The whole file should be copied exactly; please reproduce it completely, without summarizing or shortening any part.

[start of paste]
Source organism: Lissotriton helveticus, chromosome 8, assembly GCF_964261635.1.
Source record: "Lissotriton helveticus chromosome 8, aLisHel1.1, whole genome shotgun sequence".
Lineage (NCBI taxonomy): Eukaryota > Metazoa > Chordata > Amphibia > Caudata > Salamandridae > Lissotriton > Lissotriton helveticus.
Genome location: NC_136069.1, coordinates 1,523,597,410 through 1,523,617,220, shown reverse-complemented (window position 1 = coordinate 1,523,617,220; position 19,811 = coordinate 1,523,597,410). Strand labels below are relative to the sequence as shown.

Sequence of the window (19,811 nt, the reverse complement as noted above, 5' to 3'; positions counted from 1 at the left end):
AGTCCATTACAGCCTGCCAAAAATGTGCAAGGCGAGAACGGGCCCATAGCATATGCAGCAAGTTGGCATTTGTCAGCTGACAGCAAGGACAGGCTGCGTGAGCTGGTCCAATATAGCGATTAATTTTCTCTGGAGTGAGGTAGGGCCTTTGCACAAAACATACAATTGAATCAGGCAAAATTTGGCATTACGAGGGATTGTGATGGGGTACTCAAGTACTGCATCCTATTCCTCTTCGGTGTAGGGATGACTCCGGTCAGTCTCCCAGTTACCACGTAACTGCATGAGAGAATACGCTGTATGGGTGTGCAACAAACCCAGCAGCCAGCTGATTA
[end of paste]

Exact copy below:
Source organism: Lissotriton helveticus, chromosome 8, assembly GCF_964261635.1.
Source record: "Lissotriton helveticus chromosome 8, aLisHel1.1, whole genome shotgun sequence".
Lineage (NCBI taxonomy): Eukaryota > Metazoa > Chordata > Amphibia > Caudata > Salamandridae > Lissotriton > Lissotriton helveticus.
Genome location: NC_136069.1, coordinates 1,523,597,410 through 1,523,617,220, shown reverse-complemented (window position 1 = coordinate 1,523,617,220; position 19,811 = coordinate 1,523,597,410). Strand labels below are relative to the sequence as shown.

Sequence of the window (19,811 nt, the reverse complement as noted above, 5' to 3'; positions counted from 1 at the left end):
AGTCCATTACAGCCTGCCAAAAATGTGCAAGGCGAGAACGGGCCCATAGCATATGCAGCAAGTTGGCATTTGTCAGCTGACAGCAAGGACAGGCTGCGTGAGCTGGTCCAATATAGCGATTAATTTTCTCTGGAGTGAGGTAGGGCCTTTGCACAAAACATACAATTGAATCAGGCAAAATTTGGCATTACGAGGGATTGTGATGGGGTACTCAAGTACTGCATCCTATTCCTCTTCGGTGTAGGGATGACTCCGGTCAGTCTCCCAGTTACCACGTAACTGCATGAGAGAATACGCTGTATGGGTGTGCAACAAACCCAGCAGCCAGCTGATTA